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ICC goes full circle to becoming an oligarch
by Suresh Menon
Jan 23, 2014

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By Suresh Menon

The ICC, initially the Imperial Cricket Council, then the International Cricket Council, is about to undergo another change. How fortuitous that it can remain the ICC as it becomes the Indian Cricket Council (in all but name). The governing body will have come full circle from an oligarchy in the days when England and Australia had the veto power to a democracy (well, sort of) after the veto was abolished to an oligarchy again, this time with three countries – the veto powers of the past and India who have enormous financial clout, an inward-looking national body and the power to ruin any cricket board which does not toe its line.

All this if the proposals put forward by the ICC's Financial and Commercial Affairs are ratified at its Executive Board meeting in Dubai next week. Then the hijacking will be complete.

South Africa, the No. 1 Test-playing country has raised a protest, saying the plan is unconstitutional, but that is a comment on the procedure rather than on the issues. Bangladesh would have liked to protest, but as the President of its board said, “We can't do anything on our own. I can protest but if the other nine countries are on one side, there's not much I can do.” New Zealand are happy with the plan, Pakistan are not.

"The critical thing is to identify the things most important to us. That means ensuring the stability of our playing programme and revenue generation," Martin Snedden, President, NZC has said.

And that is the theme: All that matters is what is good for us. What is good for India is control and power; what is good for England and Australia is keeping the tune-calling Piper happy. Had South Africa been part of the cabal, it is unlikely they would have protested. Welcome to the cynical world of sports administration. If there is a clash between what is good for the game and what is good for the cabal, guess who wins.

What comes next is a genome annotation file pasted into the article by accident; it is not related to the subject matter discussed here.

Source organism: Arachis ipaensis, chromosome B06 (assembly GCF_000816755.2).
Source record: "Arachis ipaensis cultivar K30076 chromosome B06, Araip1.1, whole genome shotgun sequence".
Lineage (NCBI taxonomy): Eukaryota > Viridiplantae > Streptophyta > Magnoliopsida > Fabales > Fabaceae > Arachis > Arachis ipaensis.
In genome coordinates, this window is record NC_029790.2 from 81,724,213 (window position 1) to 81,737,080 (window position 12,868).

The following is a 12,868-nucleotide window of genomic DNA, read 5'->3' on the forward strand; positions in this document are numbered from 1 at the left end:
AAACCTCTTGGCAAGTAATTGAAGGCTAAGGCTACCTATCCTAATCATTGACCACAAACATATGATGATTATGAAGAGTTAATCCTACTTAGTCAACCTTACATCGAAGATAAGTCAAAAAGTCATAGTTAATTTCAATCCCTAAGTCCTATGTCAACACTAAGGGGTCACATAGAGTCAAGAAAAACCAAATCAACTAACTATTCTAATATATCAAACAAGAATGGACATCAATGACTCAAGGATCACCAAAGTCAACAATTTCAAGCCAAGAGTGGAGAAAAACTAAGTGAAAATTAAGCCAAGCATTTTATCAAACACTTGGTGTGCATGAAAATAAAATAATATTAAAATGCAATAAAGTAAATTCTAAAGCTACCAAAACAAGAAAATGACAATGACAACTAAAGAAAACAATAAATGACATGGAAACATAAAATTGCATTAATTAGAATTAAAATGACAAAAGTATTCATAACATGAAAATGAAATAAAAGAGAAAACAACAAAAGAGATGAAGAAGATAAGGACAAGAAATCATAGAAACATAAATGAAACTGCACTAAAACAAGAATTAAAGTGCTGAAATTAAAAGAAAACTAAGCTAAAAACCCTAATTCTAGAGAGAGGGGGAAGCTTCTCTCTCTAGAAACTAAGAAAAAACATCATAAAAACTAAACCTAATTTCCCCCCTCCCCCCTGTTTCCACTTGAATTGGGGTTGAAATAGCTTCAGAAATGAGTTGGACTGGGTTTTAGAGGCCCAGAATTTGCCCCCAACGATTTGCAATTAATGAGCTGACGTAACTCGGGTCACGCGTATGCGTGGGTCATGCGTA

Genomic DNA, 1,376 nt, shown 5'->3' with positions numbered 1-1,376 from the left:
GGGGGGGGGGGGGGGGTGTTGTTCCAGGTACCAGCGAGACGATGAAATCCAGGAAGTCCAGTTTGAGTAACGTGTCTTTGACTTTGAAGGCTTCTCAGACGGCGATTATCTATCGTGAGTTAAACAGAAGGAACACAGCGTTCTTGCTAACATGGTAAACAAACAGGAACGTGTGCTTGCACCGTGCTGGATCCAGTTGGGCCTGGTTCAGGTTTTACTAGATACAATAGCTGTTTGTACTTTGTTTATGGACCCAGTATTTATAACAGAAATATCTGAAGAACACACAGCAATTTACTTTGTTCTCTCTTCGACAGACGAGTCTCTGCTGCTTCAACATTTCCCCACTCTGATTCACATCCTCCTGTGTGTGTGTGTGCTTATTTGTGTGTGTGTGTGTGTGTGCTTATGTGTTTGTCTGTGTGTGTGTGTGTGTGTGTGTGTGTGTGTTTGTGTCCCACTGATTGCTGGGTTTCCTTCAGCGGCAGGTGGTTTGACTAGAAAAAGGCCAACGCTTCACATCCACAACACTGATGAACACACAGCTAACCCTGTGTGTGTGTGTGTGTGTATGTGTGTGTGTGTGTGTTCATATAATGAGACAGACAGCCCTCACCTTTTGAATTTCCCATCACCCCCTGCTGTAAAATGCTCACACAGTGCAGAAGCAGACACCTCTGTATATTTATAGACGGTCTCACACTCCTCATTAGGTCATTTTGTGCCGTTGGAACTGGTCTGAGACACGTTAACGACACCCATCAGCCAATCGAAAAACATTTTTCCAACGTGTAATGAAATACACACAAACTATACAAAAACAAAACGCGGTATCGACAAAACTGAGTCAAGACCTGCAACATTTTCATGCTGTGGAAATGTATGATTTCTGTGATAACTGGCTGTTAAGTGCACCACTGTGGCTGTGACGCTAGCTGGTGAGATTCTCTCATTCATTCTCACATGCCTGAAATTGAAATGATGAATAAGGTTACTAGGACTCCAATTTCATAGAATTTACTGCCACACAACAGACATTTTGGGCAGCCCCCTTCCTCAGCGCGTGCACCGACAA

For some years now, the BCCI has been feeling uncomfortable about the fact that it generates something like 70 percent of the finances in world cricket but has not been properly rewarded for this. In other words, it has been putting in more than it has been taking out – and the time had come to redress that balance.

Its former friends have been left by the wayside in recent years as the so-called ‘Asian bloc’ of votes has become unnecessary. Thus, Bangladesh have never toured this country, nor have Pakistan played a full series for six years.

The Indian cricket team has not won a Test match abroad in 10 attempts – but that does not matter to the BCCI which discovered what American sport had many years ago: a world championship can be a domestic event. The IPL is a favourite of players and fans; and if the pressure of away defeats gets too much, it is enough to invite a lower-rung team and beat them at home. Current favourites are the West Indies and New Zealand, but there’s no guarantee they will remain favourites forever. As in politics, there are no permanent friends or permanent enemies.

The reward for pushing the plan through for the remaining seven countries is that their financial interests will be looked after to some degree. The Future Tours Programme will be officially finished. And it will mean that the proposed two-tier system of promotion and relegation will be rendered meaningless because none of the Big Three can be relegated.

There is something abhorrent about making such match-fixing official policy. It goes against the ethos of sport. Thus if the Big Three finish sixth, seventh and eighth (not so far-fetched, this is sport after all), then the teams to be relegated will be the ones to finish third, fourth and fifth.

What if the seven-with-no-voice decide to break away and form a league of their own? Brave, but impractical. Even if it means that the Big Three fill in the blank by playing one another more regularly than even television viewers can take. Right now, world cricket cannot survive without India. And that is why the ICC is willing to abdicate its responsibility and hand over the reins to three cricket boards. It is one thing to say that these boards have been running the game anyway, so this is merely making that official. But it is another to formalise this.

If power corrupts and absolute power corrupts absolutely, then ironically, that is where the hope for the game lies. Too much power in too few hands is a recipe for revolution. Perhaps the cabal might even collapse under the weight of its own arithmetic. There are many ways of sharing the pie, but only one which will satisfy all parties.
 

 
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